As has become the norm, this week brought more changes to the procedures educators and students are being asked to follow.
The California Department of Public Health on March 20 updated its operational guidance for K-12 schools. The update recommends a new spacing standard for K-12 schools of 3 feet between student seats, following the lead of the Centers for Disease Control and Prevention and addressing part of the Temporary Restraining Order (TRO) issued by Judge Cynthia Freeland of the San Diego County Superior Court on March 17. An additional update stating that all schools at all grade levels are eligible to open if located in counties with positive case rates below 25 per 100,000 population also addresses part of the TRO. Regardless of their tier, schools must post their COVID safety plans online at least five days before reopening. The updated CDPH Framework did not revise the definition of “reopened schools,” though part of Judge Freeland’s order prohibited the state from enforcing that provision. Judge Freeland will likely address this in her order on the preliminary injunction on April 1, 2021.
The CDC on March 19 updated its physical distancing recommendations for students in K-12 classrooms from 6 to 3 feet. The agency released its updated guidelines March 19 to reflect the latest science, which includes a trio of studies on the spread of COVID-19 in schools published in the CDC’s Morbidity and Mortality Weekly Report that conclude 3 feet between students is a safe distance when other preventive measures such as mask wearing are in place.
“Safe in person instruction gives our kids access to critical social and mental health services that prepare them for the future, in addition to the education they need to succeed,” said CDC Director Rochelle P. Walensky. “These updated recommendations provide the evidence-based roadmap to help schools reopen safely and remain open for in-person instruction.”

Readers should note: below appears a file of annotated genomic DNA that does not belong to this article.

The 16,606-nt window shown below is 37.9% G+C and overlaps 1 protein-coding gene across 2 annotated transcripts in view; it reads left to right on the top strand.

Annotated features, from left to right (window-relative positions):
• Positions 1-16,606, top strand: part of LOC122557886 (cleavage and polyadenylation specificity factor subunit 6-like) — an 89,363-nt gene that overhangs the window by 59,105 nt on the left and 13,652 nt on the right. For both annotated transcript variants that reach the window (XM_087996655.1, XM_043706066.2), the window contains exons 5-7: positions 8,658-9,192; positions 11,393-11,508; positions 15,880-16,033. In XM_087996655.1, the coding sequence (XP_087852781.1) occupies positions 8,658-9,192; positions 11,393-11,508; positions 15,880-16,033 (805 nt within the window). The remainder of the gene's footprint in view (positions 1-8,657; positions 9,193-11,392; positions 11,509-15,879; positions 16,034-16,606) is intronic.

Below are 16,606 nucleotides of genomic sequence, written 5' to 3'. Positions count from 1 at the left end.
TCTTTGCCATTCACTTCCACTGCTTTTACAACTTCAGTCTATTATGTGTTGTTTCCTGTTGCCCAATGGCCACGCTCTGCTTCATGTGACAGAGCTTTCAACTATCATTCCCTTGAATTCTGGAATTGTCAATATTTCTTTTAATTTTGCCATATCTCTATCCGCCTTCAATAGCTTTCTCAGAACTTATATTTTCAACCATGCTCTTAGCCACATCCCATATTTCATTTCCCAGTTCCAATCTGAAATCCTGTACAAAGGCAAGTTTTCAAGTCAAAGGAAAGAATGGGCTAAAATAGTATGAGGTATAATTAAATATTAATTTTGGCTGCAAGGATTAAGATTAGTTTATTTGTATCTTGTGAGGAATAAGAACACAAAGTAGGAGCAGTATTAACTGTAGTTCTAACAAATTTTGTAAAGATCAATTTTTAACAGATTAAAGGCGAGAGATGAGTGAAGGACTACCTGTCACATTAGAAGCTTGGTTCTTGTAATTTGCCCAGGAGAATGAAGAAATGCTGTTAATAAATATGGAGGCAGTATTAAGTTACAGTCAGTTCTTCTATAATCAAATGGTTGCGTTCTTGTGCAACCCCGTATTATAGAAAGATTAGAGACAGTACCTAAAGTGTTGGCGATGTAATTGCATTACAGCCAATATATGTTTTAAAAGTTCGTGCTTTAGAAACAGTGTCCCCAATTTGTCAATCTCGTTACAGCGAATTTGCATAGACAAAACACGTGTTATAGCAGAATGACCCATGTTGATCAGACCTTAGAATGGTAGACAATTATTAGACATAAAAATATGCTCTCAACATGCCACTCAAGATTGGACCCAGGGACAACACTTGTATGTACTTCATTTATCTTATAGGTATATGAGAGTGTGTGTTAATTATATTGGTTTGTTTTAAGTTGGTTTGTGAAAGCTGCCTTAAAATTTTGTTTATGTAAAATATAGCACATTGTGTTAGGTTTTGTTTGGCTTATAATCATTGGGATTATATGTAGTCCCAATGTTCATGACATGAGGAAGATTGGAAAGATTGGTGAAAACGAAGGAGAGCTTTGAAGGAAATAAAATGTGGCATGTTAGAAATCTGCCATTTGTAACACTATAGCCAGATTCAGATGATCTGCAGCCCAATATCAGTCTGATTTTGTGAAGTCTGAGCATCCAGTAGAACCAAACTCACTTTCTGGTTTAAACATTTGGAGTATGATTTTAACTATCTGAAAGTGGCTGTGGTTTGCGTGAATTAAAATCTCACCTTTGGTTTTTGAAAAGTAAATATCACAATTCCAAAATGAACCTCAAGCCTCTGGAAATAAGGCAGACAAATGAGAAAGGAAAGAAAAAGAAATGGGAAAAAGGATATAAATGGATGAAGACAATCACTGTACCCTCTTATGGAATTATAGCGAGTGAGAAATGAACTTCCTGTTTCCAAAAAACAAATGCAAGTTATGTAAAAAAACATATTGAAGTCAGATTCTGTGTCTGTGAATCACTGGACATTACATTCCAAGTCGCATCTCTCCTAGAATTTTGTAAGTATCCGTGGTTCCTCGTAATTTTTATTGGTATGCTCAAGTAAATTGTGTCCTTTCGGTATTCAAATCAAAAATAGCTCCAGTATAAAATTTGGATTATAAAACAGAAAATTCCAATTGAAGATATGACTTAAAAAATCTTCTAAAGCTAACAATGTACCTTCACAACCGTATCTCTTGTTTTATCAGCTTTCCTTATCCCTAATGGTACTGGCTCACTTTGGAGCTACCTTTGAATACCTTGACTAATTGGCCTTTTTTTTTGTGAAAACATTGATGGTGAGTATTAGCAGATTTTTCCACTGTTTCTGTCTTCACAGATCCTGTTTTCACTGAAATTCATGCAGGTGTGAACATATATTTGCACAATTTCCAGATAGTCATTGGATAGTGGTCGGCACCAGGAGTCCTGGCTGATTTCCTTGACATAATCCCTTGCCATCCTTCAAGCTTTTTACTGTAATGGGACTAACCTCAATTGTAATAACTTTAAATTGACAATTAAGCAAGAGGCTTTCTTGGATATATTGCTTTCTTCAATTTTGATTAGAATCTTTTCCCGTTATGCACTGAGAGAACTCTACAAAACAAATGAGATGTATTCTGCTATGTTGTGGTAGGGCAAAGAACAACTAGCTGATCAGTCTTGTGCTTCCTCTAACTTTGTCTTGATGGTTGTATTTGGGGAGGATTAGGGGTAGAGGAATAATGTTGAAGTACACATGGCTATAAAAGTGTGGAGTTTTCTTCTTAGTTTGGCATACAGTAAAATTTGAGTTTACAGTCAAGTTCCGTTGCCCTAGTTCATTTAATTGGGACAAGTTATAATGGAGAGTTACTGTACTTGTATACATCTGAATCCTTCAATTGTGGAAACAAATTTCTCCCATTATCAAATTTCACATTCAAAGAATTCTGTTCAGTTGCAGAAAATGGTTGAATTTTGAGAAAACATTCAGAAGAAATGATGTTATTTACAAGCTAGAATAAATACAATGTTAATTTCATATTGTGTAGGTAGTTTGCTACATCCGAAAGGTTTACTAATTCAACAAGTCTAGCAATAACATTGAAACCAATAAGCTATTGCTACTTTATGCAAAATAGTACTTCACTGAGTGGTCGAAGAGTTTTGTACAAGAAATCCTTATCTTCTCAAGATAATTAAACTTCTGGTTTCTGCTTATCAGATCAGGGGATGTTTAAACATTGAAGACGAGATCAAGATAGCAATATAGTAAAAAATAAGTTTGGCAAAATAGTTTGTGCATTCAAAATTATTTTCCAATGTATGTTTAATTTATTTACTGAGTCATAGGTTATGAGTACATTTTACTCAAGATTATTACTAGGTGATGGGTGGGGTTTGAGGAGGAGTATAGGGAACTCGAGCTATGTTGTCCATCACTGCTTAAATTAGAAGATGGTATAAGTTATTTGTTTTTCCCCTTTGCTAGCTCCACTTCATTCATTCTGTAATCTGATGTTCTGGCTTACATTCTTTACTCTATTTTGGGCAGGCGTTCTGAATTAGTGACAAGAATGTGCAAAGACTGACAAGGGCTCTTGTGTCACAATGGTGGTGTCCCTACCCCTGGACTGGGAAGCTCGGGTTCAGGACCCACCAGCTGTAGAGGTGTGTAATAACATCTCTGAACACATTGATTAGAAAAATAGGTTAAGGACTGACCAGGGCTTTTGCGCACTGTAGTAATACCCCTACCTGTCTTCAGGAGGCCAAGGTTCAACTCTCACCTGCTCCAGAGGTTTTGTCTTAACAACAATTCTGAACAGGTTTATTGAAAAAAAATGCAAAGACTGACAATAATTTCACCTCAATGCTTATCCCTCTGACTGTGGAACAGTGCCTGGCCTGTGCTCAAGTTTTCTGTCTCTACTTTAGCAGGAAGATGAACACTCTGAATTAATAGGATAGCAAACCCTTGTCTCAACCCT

While CDC guidance continues to distinguish between grade levels for these relaxed distancing guidelines (recommending greater distancing between students in grades seven through 12 in high-transmission communities), making such grade-level distinctions is currently unconstitutional in California.
Six feet of distance is still recommended between adults at school as well as between adults and students. It is also suggested in common areas like lobbies and auditoriums, in situations where masks can’t be worn, when in community settings and when performing activities where increased exhalation occurs like singing, band practice and sports.
Youth sports guidance
The California Department of Public Health’s Youth Sports Q&A posted March 16 declared that sideline cheer would not be allowed. Answering whether cheer, band, drumline and other “supporting groups” would be permitted to attend sporting events, the CDPH said they were not “at this time.”
By March 19, however, the department had walked back its decision and clarified that sideline cheer is allowed as a moderate contact sport.
“Sideline cheer is considered comparable to competitive cheer as a moderate-contact sport, and as such, should follow all requirements of other outdoor moderate contact sports,” the new passage reads.
The original reference was removed from the updated guidelines and no new information was given on the status of band, drumline, choir and drama until March 22 when it was clarified that they are considered low-contact activities and can attend games.
Spectator guidelines are also being modified yet no updates were available Monday.
As noted by CDPH, youth sports “are important to our children’s physical and mental health, and California’s public health approach has worked to balance those benefits against COVID-19 risks.” With case and hospitalization rates on the decline in the state, outdoor high and moderate risk sports competitions have been given the green light to begin with modifications while counties in the purple or red tiers if the case rate is less than 14 per 100,000 population.